By Bob Roehr

New vaccine is said to protect against infection from two of the most common forms of HPV which account for 70 percent of cervical cancers

Joel Palefsky

An FDA advisory committee unanimously recommended approval of Gardasil, the first vaccine against human papillomavirus (HPV), on May 18. Final approval is expected by June 8, officials said.

The vaccine, being developed by Merck pharmaceutical company, is said to protect against infection from two of the most common forms of HPV, which account for roughly 70 percent of cervical cancers, and two other strains that produce about half of all genital warts.

Merck officials said worldwide trials in more than 17,000 girls and women have shown that Gardasil is nearly 100 percent effective at preventing infection from those four strains of HPV. They said the vaccine has no therapeutic effect once someone becomes infected with those four strains of HPV, so it is important that people be vaccinated before or soon after they become sexually active.

That point had raised concerns that socially conservative groups, with their focus on sexual abstinence until marriage, might oppose approval of the vaccine. But those fears did not pan out; most conservatives have come to support approval so long as vaccination is voluntary and not mandatory.

HPV is a major cause of vaginal, cervical and anal cancers, as well as warts. More than a hundred different variations of HPV have been identified and linked to specific types of abnormal skin growths. The viruses can be transmitted through skin-to-skin contact and need not involve penetration. Condoms offer some protection but do not cover all of the surface area that can transmit or become infected with HPV.

The viruses are extremely common. A majority of people are exposed to some of the strains within five years of becoming sexually active. Some people develop antibodies sufficient to throw off or control the virus, while others develop tissue irregularities that can progress to cancer.

A pap smear in the female genital tract and a similar procedure in the anus identifies abnormal tissue so that it can be removed before it develops into cancer.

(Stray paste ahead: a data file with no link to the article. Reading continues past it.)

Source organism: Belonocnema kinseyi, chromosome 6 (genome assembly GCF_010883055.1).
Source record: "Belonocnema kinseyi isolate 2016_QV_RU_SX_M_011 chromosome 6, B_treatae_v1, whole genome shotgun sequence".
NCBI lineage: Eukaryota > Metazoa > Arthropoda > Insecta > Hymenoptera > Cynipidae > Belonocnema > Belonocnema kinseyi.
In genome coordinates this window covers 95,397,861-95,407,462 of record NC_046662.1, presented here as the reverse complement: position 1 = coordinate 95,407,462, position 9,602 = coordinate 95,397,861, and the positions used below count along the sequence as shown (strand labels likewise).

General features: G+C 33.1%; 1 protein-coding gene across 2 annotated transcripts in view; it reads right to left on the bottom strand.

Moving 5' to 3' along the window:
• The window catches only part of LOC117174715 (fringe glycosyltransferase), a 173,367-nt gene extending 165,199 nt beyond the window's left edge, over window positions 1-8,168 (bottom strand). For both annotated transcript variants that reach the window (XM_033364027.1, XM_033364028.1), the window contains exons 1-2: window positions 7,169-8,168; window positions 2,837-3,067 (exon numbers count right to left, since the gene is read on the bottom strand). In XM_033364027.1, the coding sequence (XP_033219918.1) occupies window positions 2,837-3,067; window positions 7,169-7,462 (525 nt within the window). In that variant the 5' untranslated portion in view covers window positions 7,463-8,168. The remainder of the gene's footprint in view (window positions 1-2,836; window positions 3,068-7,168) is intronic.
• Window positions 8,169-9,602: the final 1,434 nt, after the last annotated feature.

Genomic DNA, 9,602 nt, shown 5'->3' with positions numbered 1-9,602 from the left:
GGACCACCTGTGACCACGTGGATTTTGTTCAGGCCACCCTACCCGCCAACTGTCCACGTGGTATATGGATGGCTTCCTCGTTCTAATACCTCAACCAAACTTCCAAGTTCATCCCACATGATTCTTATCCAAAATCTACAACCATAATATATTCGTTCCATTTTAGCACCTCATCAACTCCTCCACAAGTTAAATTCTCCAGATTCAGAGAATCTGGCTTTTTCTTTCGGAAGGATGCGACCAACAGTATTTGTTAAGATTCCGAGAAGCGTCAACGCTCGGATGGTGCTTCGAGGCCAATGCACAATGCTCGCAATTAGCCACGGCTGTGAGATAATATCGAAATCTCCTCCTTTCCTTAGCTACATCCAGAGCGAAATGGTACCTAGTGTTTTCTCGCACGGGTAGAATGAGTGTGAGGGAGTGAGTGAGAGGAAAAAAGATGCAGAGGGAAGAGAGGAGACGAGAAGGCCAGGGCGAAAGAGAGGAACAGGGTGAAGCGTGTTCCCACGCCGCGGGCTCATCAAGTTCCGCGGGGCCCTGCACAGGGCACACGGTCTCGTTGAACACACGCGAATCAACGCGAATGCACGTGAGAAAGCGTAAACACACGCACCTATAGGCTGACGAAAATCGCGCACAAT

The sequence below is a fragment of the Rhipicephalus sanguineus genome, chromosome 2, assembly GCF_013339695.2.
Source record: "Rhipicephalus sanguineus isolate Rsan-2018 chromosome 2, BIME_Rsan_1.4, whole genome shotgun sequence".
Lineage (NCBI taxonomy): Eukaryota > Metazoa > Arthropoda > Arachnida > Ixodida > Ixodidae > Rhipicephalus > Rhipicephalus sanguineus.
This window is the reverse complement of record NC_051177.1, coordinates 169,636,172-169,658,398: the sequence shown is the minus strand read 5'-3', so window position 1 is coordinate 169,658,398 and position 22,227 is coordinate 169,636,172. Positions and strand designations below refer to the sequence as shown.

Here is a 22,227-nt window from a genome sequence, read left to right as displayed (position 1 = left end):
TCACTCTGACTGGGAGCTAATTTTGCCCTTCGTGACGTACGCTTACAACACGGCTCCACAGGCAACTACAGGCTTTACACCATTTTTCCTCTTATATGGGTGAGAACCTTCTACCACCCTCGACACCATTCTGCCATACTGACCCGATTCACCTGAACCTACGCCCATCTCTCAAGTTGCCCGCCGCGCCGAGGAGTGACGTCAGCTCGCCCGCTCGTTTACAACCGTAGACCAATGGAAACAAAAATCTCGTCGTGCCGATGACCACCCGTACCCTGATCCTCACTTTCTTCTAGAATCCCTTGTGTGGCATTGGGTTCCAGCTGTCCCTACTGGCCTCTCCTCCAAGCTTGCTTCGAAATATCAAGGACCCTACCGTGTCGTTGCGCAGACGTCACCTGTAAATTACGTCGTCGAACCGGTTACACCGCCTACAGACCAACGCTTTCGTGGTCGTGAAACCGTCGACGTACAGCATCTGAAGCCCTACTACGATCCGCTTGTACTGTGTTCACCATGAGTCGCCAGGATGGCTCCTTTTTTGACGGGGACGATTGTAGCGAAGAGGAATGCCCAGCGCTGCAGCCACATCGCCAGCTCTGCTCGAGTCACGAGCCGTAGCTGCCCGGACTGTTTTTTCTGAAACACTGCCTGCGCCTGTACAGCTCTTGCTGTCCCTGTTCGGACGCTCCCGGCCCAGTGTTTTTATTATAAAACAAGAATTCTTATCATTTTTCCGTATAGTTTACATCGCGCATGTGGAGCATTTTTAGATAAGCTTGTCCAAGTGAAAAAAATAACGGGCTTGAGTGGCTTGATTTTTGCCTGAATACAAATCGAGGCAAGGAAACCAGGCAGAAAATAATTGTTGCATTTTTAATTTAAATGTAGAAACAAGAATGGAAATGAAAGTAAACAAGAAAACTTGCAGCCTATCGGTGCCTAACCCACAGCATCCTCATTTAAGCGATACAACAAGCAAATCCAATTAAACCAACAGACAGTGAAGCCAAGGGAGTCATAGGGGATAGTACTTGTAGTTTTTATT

The focus of HPV study over the years has been on women, while study in men has lagged. University of California San Francisco researcher Joel Palefsky has led the way in studying HPV in gay men.

Palefsky initially noted that those infected with HIV were much more likely to develop anal cancer than the national average. Subsequent testing for the presence of HPV in the rectum found rates of infection as high as 85 percent in gay men.

HPV also is known to cause cancer in the penis and mouth, though it is not a leading cause of cancer in those parts of the body. A recent study in Spain found HPV present in the anus of 83 percent of HIV-positive gay men, in the penis of 38 percent of those men, and in the mouth of 33 percent.

“Rates of anal cancer among men who have sex with men are the same as rates of cervical cancer among women before pap smears became routine, yet most men are unaware of this disease,” said Andrea Krick, the person who coordinates recruitment for the gay men’s trial of Gardasil that is underway in six U.S. cities.

The trial has had greater difficulty recruiting participants than the company had anticipated, Krick says. Part of the problem is that “girls go to the doctor regularly and guys just don’t,” she said.

But it also can be attributed to “just the lack of disease knowledge” of HPV and the risk of cancer, Krick said.

The study is looking for healthy, sexually active men ages 16-26 who self-identify as gay, who have had a low number of sexual partners and who do not have any symptoms of HPV infection. Participants must be willing to commit to the three-shot vaccination program over six months, and follow up out to three years.

More information on HPV and how to participate in the Gardasil trial are available at

This article appeared in the Dallas Voice print edition, May 26, 2006. стратегия раскрутки сайта